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Indian azalea, Sims’s
Azaleas have funnel-shaped
flowers in clustered heads and oblong-to-obovate-shaped,
dark-green leaves. Plants are typically dwarf shrubs that grow
to 1 foot to 1.5 feet tall, but topiary forms also are
Hues include a wide range
of reds and pinks, peach, salmon, white, purple and variegated
With proper care, azaleas
in bud stage can give consumers up to six weeks of enjoyment.
Azaleas in bloom provide two to four weeks of beauty. Getting
azaleas to rebloom indoors can be a complicated process.
Azaleas are available
genus comprises around 800 species, two of which are widely
available as potted plants: R. simsii, which is, by far,
the most common, and R. obtusum (Japanese azalea, Hiryu
azalea, Kirishima azalea, Kurume azalea).
IN-STORE AND CONSUMER CARE
Azaleas require bright, diffused light (no direct sunlight).
Azaleas’ potting medium must be kept evenly moist at all times,
using soft water.
Azaleas prefer cool air; 60 F to 70 F during the daytime and 50
F to 60 F at night.
Azaleas like high humidity levels. Misting leaves is helpful.
No fertilization is required, unless you want to try to get
azaleas to rebloom, which can be difficult; in that case, use an
azalea fertilizer that contains iron.
Azaleas prefer a potting medium of equal parts peat moss and
Remove faded flowers promptly, and cut or pinch off any young
green shoots that may extend beyond the blooms.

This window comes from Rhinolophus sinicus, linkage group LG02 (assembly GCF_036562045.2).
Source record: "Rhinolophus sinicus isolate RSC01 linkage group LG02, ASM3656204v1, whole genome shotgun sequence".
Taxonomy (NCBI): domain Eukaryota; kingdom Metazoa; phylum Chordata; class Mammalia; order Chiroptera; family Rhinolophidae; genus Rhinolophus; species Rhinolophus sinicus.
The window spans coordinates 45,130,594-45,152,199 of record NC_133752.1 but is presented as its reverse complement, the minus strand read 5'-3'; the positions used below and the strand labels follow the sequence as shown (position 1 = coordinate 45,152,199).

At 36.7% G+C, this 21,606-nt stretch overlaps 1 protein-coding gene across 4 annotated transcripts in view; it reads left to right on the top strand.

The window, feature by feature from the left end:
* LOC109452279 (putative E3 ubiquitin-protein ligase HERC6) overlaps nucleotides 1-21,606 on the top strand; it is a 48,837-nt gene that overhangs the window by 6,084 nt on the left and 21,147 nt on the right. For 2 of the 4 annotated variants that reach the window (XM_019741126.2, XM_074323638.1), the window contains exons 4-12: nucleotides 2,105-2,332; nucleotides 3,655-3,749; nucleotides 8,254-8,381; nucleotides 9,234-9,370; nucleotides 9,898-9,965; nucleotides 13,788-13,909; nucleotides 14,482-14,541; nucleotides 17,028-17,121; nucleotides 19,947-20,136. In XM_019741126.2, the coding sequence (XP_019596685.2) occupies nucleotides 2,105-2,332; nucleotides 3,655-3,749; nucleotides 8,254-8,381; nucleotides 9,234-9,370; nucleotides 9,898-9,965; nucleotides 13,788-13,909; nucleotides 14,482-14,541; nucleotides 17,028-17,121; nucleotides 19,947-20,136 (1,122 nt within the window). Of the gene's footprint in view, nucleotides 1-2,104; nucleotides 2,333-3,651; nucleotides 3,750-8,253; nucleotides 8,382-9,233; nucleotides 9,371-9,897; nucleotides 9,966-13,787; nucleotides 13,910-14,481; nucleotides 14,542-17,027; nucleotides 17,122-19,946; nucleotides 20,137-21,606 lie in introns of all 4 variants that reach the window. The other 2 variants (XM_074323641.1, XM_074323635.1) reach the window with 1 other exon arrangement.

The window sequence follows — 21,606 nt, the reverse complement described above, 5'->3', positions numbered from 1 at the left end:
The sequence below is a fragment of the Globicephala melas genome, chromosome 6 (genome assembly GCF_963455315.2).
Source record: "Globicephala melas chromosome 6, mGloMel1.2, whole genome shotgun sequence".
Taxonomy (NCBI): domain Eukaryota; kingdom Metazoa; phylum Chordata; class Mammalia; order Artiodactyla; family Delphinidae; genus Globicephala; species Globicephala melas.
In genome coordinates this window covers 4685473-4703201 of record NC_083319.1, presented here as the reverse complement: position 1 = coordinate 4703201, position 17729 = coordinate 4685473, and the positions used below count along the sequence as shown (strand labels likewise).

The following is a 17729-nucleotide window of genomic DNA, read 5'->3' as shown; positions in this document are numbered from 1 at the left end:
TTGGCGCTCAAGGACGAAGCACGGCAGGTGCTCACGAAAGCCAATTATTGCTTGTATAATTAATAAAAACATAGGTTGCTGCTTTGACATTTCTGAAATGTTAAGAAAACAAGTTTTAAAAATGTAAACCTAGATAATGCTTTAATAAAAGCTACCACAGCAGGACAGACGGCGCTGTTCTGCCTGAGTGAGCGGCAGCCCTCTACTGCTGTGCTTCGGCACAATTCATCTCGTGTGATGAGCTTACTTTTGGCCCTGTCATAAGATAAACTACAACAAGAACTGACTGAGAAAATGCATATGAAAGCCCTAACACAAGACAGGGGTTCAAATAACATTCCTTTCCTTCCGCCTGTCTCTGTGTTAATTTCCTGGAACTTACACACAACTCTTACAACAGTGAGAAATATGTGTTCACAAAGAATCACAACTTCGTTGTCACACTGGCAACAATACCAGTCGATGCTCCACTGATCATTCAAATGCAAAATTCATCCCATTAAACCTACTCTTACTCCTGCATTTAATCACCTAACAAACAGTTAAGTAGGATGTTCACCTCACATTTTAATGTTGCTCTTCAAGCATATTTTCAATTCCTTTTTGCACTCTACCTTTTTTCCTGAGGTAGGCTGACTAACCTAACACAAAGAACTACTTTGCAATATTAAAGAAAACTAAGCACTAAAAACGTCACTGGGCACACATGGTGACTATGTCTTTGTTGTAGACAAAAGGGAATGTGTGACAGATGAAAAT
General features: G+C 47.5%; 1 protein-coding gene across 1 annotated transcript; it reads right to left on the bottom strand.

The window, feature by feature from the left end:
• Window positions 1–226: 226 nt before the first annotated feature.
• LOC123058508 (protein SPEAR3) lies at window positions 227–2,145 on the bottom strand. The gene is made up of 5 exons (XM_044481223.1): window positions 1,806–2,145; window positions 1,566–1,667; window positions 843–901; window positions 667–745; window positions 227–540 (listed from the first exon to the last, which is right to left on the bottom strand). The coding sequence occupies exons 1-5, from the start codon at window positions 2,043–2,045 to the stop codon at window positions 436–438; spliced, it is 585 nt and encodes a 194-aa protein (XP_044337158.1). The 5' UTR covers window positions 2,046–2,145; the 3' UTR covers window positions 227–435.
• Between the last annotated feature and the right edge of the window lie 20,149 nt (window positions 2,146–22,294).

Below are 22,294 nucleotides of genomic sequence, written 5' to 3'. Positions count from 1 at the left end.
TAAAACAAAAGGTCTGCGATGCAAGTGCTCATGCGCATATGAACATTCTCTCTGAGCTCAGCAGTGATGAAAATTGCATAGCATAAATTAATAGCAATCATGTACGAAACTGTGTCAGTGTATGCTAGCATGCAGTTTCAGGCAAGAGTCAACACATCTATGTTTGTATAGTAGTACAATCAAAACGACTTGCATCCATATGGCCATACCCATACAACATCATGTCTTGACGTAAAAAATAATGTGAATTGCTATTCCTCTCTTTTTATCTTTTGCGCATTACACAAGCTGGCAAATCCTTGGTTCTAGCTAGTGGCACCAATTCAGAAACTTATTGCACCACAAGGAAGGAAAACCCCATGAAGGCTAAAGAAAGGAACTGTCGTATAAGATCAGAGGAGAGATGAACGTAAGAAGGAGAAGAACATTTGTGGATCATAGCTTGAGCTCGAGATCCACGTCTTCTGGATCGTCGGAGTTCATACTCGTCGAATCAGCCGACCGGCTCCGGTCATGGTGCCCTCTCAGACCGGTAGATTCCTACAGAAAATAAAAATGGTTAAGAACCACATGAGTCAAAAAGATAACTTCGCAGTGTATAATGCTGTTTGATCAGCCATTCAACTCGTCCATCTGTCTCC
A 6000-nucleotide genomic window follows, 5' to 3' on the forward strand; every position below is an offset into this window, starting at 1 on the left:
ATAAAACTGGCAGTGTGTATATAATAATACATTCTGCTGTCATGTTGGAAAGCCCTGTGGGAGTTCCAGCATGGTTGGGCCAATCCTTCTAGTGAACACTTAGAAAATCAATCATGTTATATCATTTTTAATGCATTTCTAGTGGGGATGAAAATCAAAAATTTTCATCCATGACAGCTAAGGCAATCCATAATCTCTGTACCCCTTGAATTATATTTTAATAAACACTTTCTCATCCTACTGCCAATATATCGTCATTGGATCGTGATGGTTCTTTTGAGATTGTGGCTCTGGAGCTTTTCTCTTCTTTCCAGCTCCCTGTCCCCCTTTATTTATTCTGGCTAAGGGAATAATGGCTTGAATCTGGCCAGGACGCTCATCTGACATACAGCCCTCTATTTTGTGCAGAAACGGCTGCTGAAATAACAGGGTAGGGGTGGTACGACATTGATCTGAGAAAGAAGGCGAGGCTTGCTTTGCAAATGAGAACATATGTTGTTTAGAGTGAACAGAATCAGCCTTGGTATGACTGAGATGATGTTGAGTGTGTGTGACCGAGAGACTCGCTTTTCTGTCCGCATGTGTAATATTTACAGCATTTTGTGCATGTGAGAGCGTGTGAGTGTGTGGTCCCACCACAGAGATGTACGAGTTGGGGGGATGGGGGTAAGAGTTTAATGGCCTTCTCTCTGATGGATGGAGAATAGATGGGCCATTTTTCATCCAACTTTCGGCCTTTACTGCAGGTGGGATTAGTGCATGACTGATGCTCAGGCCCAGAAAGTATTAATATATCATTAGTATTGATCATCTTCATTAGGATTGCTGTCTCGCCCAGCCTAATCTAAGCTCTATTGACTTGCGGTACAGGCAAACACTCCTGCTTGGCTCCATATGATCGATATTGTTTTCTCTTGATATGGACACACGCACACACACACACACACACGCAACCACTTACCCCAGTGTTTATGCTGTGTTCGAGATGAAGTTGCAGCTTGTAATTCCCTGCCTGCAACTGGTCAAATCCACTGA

FALLING OR SHRIVELING LEAVES
Leaf drop or shriveling is most often caused by dry soil.
Submerge the pot in room-temperature soft water, until the
potting medium is thoroughly saturated (bubbles disappear),
every day for a week, and never allow it to dry out again. Other
common causes are too-low humidity, too-high temperatures and
too much sun exposure. If the plant has lost more than one-third
of its leaves, discard it because it will never recover.
This is an indication of either an iron deficiency or the
presence of lime in the potting medium or water. To treat an
iron deficiency, fertilize the plant with an azalea food that
contains iron. To rid compost of lime, treat with MultiTonic,
and water the plant with soft water.
This can be an indication of root rot caused by soil-borne
fungi. Infected plants should be discarded.
Spider mites are the most common pests, and infestations occur
when the air is too warm and/or too dry. Parched or crinkled
leaf tips, with webbing on leaf undersides, is a sign of spider
mites. Prune infested stems, but if more than one-third of the
plant is infested, discard the plant.
Unless you live where winters are short and mild,
Rhododendron simsii plants are difficult to get to rebloom
(unlike the hardy garden Rhododendrons/azaleas). Advise
customers to enjoy their azalea plants as they would
long-lasting flower bouquets.
WHAT’S IN A NAME
The genus name “Rhododendron” is derived from the
Greek “rhodon” (rose) and “dendron” (tree).
Rhododendron is a member of the Ericaceae
(heath) family. Relatives include Erica (heath),
Calluna (heather), Gaultheria (salal/lemonleaf/wintergreen)
and Vaccinium (huckleberry/blueberry/cranberry).
HOME SWEET HOME
Rhododendron simsii is native to Southeast Asia and
southern China. R. obtusum is native to Japan.
Some information provided by:
Botanica, by R.G. Turner
Jr. and Ernie Wasson
Chain of Life Network® ,
The Complete Guide to Conservatory Plants, by Ann Bonar
The Complete Houseplant Survival Manual, by Barbara Pleasant
Hortus Third, by Liberty Hyde Bailey and Ethel Zoe Bailey
The Houseplant Encyclopedia by Ingrid Jantra and Ursula Krüger
The House Plant Expert, by Dr. D.G. Hessayon
Stearn’s Dictionary of Plant Names for Gardeners, by William T.